Banner ad

Friday, September 21, 2007

Time to re-register

The deadline for being on the Do Not Call list is set to expire and, as the law now stands, people have to re-register if they don't want those annoying phone solicitations at dinnertime.
Numbers placed on the registry, begun in June 2003, are valid for five years. For the millions of people who signed onto the list in its early days, their numbers will automatically drop off beginning next June if they do not enroll again.

"It is incredibly quick and easy to do," Lydia Parnes, director of the FTC's bureau of consumer protection, said in an interview with The Associated Press this week. "It was so easy for people to sign up in the first instance. It will be just as easy for them to re-up."

But Rep. Mike Doyle, D-Pa., says people should not be forced to re-register to keep telemarketers at bay. Doyle introduced legislation this week, with bipartisan support, to make registrations permanent.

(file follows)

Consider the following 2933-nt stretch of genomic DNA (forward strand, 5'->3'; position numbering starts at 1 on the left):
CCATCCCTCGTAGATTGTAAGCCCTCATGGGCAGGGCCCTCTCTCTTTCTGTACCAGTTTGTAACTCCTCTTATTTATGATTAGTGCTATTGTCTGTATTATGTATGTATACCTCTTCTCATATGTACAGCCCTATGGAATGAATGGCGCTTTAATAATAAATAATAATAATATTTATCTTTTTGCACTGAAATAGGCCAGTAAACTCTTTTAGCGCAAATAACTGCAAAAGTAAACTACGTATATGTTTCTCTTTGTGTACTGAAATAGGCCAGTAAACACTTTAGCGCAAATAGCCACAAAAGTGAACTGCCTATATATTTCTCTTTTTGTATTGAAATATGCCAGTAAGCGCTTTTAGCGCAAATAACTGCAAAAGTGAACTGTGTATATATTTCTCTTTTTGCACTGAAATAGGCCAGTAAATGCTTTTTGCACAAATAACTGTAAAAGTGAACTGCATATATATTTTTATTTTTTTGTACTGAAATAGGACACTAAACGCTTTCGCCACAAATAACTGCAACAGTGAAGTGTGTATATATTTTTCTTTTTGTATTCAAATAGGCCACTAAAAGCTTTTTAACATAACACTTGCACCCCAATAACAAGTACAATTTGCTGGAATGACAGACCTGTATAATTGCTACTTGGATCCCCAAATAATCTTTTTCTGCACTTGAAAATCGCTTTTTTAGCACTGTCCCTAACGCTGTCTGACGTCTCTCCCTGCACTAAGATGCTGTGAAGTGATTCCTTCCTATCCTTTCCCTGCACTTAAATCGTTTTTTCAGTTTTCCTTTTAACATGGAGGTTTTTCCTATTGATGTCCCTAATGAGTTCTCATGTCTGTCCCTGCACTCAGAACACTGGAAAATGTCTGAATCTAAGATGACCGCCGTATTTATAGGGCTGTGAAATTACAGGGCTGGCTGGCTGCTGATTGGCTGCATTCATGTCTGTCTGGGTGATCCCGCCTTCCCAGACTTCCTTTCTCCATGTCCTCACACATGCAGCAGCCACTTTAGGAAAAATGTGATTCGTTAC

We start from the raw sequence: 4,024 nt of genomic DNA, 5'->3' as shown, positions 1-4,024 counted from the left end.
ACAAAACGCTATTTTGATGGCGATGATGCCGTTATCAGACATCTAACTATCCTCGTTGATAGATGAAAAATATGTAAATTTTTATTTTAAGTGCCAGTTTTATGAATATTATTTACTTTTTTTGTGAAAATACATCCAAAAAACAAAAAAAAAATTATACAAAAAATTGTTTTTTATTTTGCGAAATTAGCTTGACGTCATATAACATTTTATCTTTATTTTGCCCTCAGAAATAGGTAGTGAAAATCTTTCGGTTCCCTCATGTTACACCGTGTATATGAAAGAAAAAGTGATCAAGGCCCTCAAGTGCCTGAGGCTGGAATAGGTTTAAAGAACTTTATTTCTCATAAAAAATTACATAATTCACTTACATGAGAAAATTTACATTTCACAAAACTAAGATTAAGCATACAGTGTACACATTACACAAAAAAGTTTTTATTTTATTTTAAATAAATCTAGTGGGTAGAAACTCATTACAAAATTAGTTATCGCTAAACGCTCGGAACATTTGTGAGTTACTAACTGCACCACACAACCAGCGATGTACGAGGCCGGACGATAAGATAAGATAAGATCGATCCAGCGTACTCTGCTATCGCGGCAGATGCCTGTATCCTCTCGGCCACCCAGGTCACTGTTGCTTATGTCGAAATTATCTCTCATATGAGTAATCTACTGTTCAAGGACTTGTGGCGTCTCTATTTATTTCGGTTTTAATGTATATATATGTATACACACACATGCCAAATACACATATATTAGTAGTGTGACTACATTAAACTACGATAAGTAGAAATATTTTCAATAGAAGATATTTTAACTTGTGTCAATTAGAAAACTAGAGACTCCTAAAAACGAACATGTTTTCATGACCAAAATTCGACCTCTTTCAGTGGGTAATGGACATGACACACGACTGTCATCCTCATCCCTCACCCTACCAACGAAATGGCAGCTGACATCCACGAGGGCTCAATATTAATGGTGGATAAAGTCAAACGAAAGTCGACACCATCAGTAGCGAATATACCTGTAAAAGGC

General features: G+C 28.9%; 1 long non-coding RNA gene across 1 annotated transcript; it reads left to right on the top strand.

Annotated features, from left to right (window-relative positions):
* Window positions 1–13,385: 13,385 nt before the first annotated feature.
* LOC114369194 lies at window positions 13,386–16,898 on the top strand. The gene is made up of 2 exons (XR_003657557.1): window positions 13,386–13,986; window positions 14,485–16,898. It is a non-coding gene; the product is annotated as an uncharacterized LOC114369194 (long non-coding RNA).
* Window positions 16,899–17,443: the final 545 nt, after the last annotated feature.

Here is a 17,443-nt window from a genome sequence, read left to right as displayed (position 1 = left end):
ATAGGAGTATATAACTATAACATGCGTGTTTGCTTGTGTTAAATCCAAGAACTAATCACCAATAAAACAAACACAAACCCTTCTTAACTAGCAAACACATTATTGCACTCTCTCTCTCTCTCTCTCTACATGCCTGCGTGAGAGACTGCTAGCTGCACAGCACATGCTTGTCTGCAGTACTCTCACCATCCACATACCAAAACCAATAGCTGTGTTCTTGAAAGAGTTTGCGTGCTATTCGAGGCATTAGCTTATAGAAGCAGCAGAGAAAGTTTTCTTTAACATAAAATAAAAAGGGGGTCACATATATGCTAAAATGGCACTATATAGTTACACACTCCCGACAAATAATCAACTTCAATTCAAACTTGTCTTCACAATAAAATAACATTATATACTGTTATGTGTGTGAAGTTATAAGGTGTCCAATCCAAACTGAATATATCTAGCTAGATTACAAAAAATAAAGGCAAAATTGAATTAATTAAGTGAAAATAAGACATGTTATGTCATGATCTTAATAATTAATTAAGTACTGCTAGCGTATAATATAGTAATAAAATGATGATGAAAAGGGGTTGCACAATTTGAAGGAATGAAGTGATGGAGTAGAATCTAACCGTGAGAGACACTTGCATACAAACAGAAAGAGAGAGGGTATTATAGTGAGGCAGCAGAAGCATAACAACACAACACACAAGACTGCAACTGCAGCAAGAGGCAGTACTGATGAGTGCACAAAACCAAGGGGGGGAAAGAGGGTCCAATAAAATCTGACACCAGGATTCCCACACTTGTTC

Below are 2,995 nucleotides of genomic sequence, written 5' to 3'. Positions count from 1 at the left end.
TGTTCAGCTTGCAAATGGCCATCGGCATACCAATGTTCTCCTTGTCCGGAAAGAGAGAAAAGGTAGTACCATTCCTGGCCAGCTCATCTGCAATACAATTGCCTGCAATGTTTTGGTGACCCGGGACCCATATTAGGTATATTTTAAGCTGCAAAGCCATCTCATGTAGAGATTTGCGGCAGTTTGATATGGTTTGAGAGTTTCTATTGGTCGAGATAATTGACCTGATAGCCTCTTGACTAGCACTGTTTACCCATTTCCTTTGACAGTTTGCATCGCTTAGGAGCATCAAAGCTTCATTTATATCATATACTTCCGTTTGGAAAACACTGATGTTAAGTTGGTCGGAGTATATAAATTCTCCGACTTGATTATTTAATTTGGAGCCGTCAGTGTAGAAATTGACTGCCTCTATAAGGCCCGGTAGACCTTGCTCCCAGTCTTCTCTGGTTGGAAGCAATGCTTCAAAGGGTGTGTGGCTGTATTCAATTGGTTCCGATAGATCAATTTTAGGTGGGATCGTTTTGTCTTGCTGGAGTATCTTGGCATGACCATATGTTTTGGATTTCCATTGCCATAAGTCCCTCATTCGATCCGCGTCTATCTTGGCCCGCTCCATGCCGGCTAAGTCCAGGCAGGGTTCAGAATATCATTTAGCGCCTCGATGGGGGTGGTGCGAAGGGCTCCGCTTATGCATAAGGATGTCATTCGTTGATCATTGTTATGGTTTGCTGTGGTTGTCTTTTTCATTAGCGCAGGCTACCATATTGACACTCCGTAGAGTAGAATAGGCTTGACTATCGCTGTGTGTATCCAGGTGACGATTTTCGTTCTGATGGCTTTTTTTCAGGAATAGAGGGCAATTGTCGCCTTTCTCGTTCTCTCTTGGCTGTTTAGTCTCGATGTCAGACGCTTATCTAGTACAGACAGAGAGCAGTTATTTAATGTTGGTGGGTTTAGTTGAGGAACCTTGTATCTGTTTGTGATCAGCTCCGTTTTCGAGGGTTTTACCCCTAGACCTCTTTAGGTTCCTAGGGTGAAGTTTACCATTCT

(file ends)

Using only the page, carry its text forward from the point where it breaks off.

"When someone takes the time and effort to say 'I don't want these kinds of calls coming into my house,' they shouldn't have to keep a calendar to find out when they have to re-up to keep this nuisance from happening," Doyle said in an interview.

The FTC built the five-year expiration date into the program to account for changes, such as people who move and switch their phone number, Parnes said.

Doyle, however, points out that the list is purged each month of numbers that have been disconnected and reassigned to new customers.

People can register their home and cell phone numbers or file complaints at http://www.donotcall.gov or by calling 1-888-382-1222.
Remember all those predictions of doom and gloom for businesses if they couldn't call and try to sell you stuff over the phone. I wonder how that all turned out for the businesses dependent on phone solicitations. Now they're sending us emails that mostly get blocked by our spam protectors. And I vote for Representative Doyle's bill to get rid of the five-year sunset provision. That should be something that both parties can agree on.

This may have ranked right up there as the best thing that government did for us in the past five years. Now, if the politicians would only remove the exemptions for politician calls. But why should laws about removing nuisances apply to politicians?

No comments: